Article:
- Exchange program: we send teachers to learn from work being done by other schools, but what if we had an exchange program for students where students would spend a few days shadowing students from another school to learn about other learner-centered models; student voices are powerful, so imagine how powerful it would be if a student in Georgia could come back from 3 days (arbitrary number for now) spent at a school in New York and say that they found this other schools way of teaching to be really inspiring? That would say a lot. Plus it would be fun for us students interested in learning more about different types of education!
- The glossary: I talked earlier about the need to develop more common language, so one idea I left the conference with is the idea of creating a learner-centered education glossary to help distinguish between different ways we classify models of education. If each student at this conference were to help make a glossary for their specific school, then we put those together, I’m sure we’d find some interesting overlaps and have interesting discussions about what’s worth distinguishing between and it could help provide clarity to the movement in theory.
- Student run conference: everyone’s always saying that student voices are some of the most powerful ones, and I believe that every student at this conference has the leadership potential to facilitate a conference. So one over the mountain idea that I proposed was for every school group from the conference to facilitate their own conference similar to SparkHouse. We would use the event to get more learners involved in the movement from people that are already hooked to people who come from a traditional school and don’t know much about the new possibilities some schools are making possible.
Overall I was thrilled to take part in this event and have left being more inspired than ever. I’d like to believe that I’ve been involved in this movement for some time now with my blog and twitter presence in this world of education transformation; however, this experiance was amazing to me because it’s the first time I really felt like their were more student voices out there being heard. There are obviously students at my school and others that are supportive of this kind of learning, but not everyone is as passionate about really being involved in the behind the scenes promotion and development work alongside the adults, which is understandable. I’m also sure there are more student involved in the movement that I’ve yet to meet. But I now feel like more students are starting to get involved and I think that’s going to be game changing, especially now that I feel connected to a strong united community of the 42 students I just spent the last three days with. (Not to mention all of the adults that have been super supportive and instrumental in making these connections happen and successful).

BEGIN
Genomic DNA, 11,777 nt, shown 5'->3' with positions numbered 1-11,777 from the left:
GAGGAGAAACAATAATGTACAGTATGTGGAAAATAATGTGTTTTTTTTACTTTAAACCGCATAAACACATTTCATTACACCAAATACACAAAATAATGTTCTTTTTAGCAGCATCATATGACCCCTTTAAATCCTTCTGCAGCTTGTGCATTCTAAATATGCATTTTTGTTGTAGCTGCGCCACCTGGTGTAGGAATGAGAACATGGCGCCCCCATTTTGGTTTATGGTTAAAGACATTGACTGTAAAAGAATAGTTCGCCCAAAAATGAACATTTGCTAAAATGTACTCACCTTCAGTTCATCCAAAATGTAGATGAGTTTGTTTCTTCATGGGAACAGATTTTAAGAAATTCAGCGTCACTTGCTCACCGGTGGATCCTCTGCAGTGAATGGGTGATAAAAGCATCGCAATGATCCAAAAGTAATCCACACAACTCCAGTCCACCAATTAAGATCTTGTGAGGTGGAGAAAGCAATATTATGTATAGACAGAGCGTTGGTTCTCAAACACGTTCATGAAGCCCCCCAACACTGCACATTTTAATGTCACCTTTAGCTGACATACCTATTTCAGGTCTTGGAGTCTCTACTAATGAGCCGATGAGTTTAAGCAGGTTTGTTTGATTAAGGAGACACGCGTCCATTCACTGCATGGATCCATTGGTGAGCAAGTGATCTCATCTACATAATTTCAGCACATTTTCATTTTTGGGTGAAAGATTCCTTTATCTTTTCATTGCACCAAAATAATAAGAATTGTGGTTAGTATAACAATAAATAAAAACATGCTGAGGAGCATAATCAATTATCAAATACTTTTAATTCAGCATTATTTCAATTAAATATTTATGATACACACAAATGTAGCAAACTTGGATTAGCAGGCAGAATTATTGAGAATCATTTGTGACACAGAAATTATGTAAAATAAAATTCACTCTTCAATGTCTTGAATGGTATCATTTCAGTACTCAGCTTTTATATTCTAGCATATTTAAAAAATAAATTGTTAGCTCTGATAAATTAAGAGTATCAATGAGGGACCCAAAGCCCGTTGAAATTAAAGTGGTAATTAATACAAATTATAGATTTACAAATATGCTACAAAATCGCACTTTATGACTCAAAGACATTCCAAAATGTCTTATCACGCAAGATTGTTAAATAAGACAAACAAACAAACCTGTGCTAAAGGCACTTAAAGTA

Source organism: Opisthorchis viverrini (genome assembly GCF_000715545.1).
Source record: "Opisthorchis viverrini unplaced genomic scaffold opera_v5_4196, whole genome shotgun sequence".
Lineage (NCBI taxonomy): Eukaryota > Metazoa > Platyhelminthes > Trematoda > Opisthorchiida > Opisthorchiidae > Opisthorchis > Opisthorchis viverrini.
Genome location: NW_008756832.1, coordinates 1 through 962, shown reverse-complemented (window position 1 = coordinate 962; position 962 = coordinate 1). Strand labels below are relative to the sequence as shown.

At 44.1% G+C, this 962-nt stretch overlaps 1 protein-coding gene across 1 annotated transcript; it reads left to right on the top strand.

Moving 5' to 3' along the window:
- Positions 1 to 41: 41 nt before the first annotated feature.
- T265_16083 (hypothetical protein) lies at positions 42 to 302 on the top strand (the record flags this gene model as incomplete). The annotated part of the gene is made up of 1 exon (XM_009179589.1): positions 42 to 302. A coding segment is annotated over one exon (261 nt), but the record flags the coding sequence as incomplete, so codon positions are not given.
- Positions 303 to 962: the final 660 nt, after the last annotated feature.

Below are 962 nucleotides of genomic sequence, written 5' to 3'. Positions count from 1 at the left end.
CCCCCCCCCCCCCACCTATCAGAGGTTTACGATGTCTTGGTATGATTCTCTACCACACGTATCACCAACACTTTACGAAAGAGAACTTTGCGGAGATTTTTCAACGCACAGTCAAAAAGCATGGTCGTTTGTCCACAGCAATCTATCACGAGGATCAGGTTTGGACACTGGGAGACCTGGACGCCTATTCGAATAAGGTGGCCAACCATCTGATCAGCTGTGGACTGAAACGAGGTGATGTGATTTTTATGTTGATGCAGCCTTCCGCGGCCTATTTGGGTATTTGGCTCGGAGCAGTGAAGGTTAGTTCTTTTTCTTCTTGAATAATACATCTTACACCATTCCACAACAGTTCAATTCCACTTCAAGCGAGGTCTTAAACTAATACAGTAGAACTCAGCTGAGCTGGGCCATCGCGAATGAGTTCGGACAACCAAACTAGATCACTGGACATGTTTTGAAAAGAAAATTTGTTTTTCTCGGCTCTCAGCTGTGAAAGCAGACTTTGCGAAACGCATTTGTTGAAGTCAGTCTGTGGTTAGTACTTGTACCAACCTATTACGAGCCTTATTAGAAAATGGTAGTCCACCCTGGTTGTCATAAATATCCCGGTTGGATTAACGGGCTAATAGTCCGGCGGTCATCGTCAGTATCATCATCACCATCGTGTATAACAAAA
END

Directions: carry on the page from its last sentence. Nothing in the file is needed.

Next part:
When teachers talk about learner-centered education people ask, “Where’s the evidence of this working?” but when students talk about learner-centered education, we are the evidence. It is working. Everyday I feel like I know myself a little bit better and am improving my skills as a learner a little bit more due to the opportunities I have to take ownership of my learning and blur the lines between school and the real world.
We as students have inherited a certain type of world, and we have something to say about it. The educational world has been the same for decades, but we are living in a new world so it’s time that education was reimagined, redesigned, and reinvented into a learner-centered model. I feel empowered as a learner to work to push the education transformation movement forward, and I’m excited about all of the possibilities of the future. I imagine a world where one day every student experiences learner-centered education each and everyday, and I believe this future is a very realistic world.
What happens when you take motivated students from unique schools across the east coast and bring them together for a conference? Mind-blowing awesomeness!!!!!
I’m currently in Washington D.C. for a 3 day conference called SparkHouse run by Education Reimagined. To be honest I don’t entirely know what’s going to happen these next few days, but today was the initial dinner meet up and it was fantastic!
Everyone here (students and teachers, and it’s mostly students on purpose) is just great and very open and clearly creative and passionate about how education needs to change. I feel like I’ve known these people forever because everyones so easy to talk and relate to. Plus everyone comes from a school doing awesome weird stuff, so it’s been super interesting learning about the different school styles. It’s actually become a joke that the way we introduce ourselves and our starting conversations are based on, “So why are you here? What does your school do that’s different?”